Okay, it’s January. For those stores that see a slight drop in business after December, it’s time to assess the previous year so that this year will be even better. Here are some tips for having a great year:
1) If you do not have your store running on a point-of-sale system that can keep track of inventory, sales trends, customers and purchase orders, it is time to get one. There is a wealth of information you are letting escape you when you don’t have some way of analyzing your sales and customer buying patterns.
2) Get online. Whether you use our storefront program or build your own, you need to have some kind of web presence. Our program takes care of everything for you except your marketing but you may have that adventuresome spirit that compels you to build your own from scratch. If you do, make sure you shop around for the best combination of pricing, service, and features.
1) What are your most profitable categories in the store? I’m not talking about what sells the most, what makes you the most money per sale? Consider expanding this section of your store.
2) What items are just gathering dust in your store? Do you still have some items from your grand opening ten years ago? It’s time to clean house! Have a clearance sale. It is far better to free up the money stagnating in these products at a 40% discount instead of getting nothing at all.
3) Are there some products that you are constantly reordering or you have to constantly tell customers are out of stock? See how many you sold the year before and each year before that if possible. If you sell the same number every year, order them all at once. You’ll save shipping, probably get a better discount and actually end up selling more because you won’t have to turn away customers. If you can see a growth trend, order in line with that trend. The small paperback catechism is still one of our bestselling books. Before Christmas we ordered several dozen even though we usually only order about ten at a time. From that big order, we only have eight left and we were able to go through Christmas without ever having to tell a customer no. We have also gone through nearly 1000 copies of the St. Joseph Sunday Missal and Hymnal for 2007 since we ordered them in October. It may be scary to put in an order that large, but if you combine getting rid of stagnant inventory with ordering inventory that is always selling, you will have a much healthier business.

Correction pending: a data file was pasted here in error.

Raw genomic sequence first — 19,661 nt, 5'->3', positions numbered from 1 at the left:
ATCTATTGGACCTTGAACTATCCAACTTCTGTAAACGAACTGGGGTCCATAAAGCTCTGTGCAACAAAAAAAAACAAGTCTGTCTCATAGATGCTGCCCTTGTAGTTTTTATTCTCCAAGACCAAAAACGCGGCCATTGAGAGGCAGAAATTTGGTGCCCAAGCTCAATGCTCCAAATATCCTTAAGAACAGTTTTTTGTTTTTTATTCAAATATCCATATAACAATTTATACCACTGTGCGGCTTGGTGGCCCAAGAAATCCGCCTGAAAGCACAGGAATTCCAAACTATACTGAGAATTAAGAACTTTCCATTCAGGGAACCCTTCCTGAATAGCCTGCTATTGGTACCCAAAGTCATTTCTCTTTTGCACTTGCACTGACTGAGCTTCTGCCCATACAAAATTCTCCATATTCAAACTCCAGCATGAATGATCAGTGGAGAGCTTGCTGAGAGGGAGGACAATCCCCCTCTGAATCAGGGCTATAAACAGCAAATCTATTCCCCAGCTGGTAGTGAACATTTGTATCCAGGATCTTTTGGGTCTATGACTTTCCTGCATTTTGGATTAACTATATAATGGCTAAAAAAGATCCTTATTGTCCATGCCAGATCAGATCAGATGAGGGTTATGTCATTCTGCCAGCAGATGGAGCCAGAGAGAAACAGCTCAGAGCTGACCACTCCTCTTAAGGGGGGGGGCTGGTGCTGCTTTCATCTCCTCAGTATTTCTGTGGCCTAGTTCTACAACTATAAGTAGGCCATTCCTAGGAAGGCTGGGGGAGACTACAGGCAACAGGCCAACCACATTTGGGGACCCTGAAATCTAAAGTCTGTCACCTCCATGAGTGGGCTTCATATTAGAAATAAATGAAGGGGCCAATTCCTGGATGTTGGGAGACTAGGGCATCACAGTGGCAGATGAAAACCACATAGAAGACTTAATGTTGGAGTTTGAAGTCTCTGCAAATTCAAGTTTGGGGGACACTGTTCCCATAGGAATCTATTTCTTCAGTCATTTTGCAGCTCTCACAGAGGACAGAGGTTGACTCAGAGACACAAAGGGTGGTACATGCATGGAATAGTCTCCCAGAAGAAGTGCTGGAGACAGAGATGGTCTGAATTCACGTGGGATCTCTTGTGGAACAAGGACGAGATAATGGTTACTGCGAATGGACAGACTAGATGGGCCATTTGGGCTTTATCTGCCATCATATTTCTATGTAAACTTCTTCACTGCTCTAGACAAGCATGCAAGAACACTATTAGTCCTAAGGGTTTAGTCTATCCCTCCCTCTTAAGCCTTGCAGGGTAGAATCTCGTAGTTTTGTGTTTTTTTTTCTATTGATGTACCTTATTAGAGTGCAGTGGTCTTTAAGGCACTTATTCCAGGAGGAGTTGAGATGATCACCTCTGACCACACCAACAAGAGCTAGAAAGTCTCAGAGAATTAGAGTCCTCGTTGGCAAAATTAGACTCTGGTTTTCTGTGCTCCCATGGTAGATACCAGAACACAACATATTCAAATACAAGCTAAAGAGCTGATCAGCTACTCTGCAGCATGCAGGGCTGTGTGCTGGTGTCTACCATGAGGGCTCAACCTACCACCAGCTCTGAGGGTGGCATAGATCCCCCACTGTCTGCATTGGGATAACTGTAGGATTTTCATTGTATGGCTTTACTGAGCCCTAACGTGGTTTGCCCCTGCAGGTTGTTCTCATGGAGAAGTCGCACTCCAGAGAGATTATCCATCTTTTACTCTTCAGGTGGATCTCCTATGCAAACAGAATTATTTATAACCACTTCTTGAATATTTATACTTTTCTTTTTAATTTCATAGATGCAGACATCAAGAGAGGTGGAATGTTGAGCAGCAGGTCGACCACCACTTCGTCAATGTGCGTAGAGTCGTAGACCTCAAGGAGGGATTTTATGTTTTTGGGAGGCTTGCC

4) Create a spreadsheet of all of your vendors and make columns to record the most recent pricelist you have received and the last time you updated those prices in your system. If you don’t have your vendors’ catalogs and pricelists organized in a file cabinet, invest in one of these too. If your most recent pricelist is over 9 months old, it’s time to call and see if prices have changed. Make sure that you always stay on top of price changes because these will eat up your profits very quickly. In December we had several large sales for books and when we placed the order, we found that the price we sold them for was almost the same as the new wholesale price! Well, we ended up losing one of the orders and sending books back to the publisher. We talked to the publisher and were able to get the remainder billed at the old price since they had never sent us a revised price list.
1) Is your business profitable? If not, then you really need to pour some time into the things I mentioned above. Also, assess your expenses. Are you getting the best price for your phone service? Are your employees aware of order minimums from your vendors? Are your bulletin ads really effective? If your ad isn’t a coupon, no one will ever bring it in and you have no way to track sales. If your ad is a coupon and you aren’t getting any business from that parish and you don’t have any kind of relationship with the parish, you may want to consider stopping the ad.
2) Do you have relationships with Catholic organizations and parishes in town? If you don’t do a significant amount of your business on the web, you have to reach out to local groups for business. Do book fairs at parishes. Contact local groups like Sera and CUF to see if you can sponsor events. Give gift certificates to Sera to be given out when they send anniversary and birthday cards to priests. Set up a “seminarian registry” so that customers can buy things your local seminarians need.
3) Running a Catholic apostolate is like sending the Devil a hand-written invitiation to kick you. Bulk up your spiritual life because you are going to come under assault for the work you do. If you don’t, you probably need to assess how truly Catholic your business is. Go to Mass more regularly, pray the rosary and find a spiritual advisor.
4) Every year your sales drop off after Christmas and Easter. This year resolve that you aren’t just going to accept that without a fight. Spring and Summer are a great time to sell school items and also to strike up a relationship with your local nursery so you can sell plants. Plants? Yes, plants. Create packages that include a plant and a book or holy cards for different events such as Valentine’s Day, Mother’s Day and Easter.
Okay, that should keep you busy for a while. Remember that if you don’t think of your store as a business, you probably aren’t going to be in business for very long.